"In faith, my dear, the most Bedlamitish occurrences! It is a night that breeds deplorable insanities, I warn you. For I seem to remember how I sat somewhere, under a peach-tree, in clear autumn weather, and was content; but the importance had all gone out of things; and even you did not seem very important, hardly worth lying to, as I spoke lightly of my wasted love for you, half in hatred, and—yes, still half in adoration. For you were there, of course. And I remember how I came to you, in a sinister and brightly lighted place, where a horrible, staring frail old man lay dead at your feet; and you had murdered him; and heaven did not care, and we were old, and all our lives seemed just to end in futile tangle-work. And, again, I remember how we stood alone, with visible death crawling lazily toward us, as a big sullen sea rose higher and higher; and we little tinseled creatures waited, helpless, trapped and yearning. . . . There is a boat in that picture; I suppose it was deeply laden with pirates coming to slit our throats from ear to ear. I have forgotten that part, but I remember the tiny spot of courtplaster just above your painted lips. . . . Such are the jumbled pictures. They are bred of brain-fag, no doubt; yet, whatever be their lineage," said Charteris, happily, "they render glum discussion and platitudinous moralizing quite out of the question. So, let's pretend, Pauline, that we are not a bit more worldly-wise than those youngsters who are frisking yonder in the Gymnasium—for, upon my word, I dispute if we have ever done anything to suggest that we are. Don't let's be cowed a moment longer by those bits of paper with figures on them which our too-credulous fellow-idiots consider to be the only almanacs. Let's have back yesterday, let's tweak the nose of Time intrepidly." Then Charteris caroled:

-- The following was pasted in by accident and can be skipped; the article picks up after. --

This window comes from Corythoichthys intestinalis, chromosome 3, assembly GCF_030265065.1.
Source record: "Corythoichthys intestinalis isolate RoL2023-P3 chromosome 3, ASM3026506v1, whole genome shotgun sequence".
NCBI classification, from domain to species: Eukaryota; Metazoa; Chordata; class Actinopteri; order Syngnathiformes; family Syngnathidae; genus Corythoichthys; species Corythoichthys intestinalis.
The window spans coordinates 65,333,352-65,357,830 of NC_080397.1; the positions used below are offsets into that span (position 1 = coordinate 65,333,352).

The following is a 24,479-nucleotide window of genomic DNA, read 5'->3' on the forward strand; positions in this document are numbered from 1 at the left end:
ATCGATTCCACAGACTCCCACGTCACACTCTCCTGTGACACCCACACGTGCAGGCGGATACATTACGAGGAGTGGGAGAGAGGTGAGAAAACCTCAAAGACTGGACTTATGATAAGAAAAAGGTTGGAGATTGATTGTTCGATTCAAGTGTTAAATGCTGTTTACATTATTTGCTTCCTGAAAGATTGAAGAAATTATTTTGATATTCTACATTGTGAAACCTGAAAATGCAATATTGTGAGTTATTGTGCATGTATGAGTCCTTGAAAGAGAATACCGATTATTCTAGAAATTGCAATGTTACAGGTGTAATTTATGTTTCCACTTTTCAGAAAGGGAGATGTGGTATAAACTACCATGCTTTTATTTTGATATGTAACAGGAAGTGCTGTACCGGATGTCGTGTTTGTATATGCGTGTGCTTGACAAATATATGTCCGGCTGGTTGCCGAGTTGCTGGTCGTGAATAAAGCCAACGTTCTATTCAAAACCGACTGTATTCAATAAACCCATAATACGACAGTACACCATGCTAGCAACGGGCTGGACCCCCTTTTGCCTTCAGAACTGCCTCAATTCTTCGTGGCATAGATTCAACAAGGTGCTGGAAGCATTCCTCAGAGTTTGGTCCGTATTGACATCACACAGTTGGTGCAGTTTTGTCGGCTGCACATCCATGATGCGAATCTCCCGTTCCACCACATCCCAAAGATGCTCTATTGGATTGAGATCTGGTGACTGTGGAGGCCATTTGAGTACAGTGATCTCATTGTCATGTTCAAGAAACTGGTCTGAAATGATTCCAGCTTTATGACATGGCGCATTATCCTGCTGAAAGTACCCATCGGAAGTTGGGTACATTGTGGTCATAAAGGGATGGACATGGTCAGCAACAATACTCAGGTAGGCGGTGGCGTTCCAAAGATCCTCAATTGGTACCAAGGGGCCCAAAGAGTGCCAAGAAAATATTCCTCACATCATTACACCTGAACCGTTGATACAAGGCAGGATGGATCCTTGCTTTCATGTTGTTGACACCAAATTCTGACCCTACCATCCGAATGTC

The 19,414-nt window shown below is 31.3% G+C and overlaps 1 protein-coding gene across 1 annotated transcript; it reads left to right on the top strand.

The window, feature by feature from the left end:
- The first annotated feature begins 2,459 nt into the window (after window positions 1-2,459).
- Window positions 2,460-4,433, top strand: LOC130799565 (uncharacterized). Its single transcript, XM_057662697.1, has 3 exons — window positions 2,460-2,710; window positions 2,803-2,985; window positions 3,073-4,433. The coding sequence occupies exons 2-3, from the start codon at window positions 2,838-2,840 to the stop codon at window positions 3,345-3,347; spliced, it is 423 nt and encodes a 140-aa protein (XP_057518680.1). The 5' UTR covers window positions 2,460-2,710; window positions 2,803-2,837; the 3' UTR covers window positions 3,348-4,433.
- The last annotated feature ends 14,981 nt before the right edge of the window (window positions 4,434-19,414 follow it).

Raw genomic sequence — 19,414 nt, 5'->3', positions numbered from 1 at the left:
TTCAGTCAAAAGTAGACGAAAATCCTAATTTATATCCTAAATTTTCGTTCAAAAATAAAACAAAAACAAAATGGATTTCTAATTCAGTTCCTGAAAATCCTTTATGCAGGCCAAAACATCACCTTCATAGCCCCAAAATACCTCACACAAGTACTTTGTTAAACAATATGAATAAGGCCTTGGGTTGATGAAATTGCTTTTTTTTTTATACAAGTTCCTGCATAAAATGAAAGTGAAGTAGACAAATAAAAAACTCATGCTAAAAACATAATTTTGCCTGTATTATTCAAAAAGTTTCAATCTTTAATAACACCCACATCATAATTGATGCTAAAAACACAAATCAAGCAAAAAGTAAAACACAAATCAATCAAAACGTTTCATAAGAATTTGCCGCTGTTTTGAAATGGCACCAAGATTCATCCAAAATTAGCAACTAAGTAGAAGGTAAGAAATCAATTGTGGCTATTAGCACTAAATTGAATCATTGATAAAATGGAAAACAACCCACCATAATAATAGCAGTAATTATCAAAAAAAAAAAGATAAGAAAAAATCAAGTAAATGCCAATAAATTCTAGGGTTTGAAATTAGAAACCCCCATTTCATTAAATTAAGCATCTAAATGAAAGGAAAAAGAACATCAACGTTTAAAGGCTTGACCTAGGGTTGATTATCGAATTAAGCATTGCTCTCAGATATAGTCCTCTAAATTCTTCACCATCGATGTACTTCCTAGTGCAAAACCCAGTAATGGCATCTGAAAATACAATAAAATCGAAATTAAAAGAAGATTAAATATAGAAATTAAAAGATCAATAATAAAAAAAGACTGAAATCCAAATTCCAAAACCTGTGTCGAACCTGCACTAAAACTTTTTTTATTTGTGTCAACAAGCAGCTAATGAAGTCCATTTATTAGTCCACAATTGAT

"For Yesterday! for Yesterday! I cry a reward for a Yesterday Now lost or stolen or gone astray, With all the laughter of Yesterday!"

"And how slight a loss was laughter," she murmured—still with the vague and gentle eyes of a day-dreamer—"as set against all that we never earned in youth, and so will never earn."

He inadequately answered "Bosh!" and later, "Do you remember——?" he began.

Yes, she remembered that, it developed. And "Do you remember——?" she in turn was asking later. It was to seem to him in retrospection that neither for the next half-hour began a sentence without this formula. It was as if they sought to use it as a master-word wherewith to reanimate the happinesses and sorrows of their common past, and as if they found the charm was potent to awaken the thin, powerless ghosts of emotions that were once despotic. For it was as if frail shadows and half-caught echoes were all they could evoke, it seemed to Charteris; and yet these shadows trooped with a wild grace, and the echoes thrilled him with the sweet and piercing surprise of a bird's call at midnight or of a bugle heard in prison.

Then twelve o'clock was heralded by the College bell, and Pauline arose as though this equable deep-throated interruption of the music's levity had been a signal. John Charteris saw her clearly now; and she was beautiful.

"I must go. You will not ever quite forget me, Jack. Such is my sorry comfort." It seemed to Charteris that she smiled as in mockery, and yet it was a very tender sort of derision. "Yes, you have made your books. You have done what you most desired to do. You have got all from life that you have asked of life. Oh, yes, you have got much from life. One prize, though, Jack, you missed."

He, too, had risen, quiet and perfectly sure of himself. "I haven't missed it. For you love me."

This widened her eyes. "Did I not always love you, Jack? Yes, even when you went away forever, and there were no letters, and the days were long. Yes, even knowing you, I loved you, John Charteris."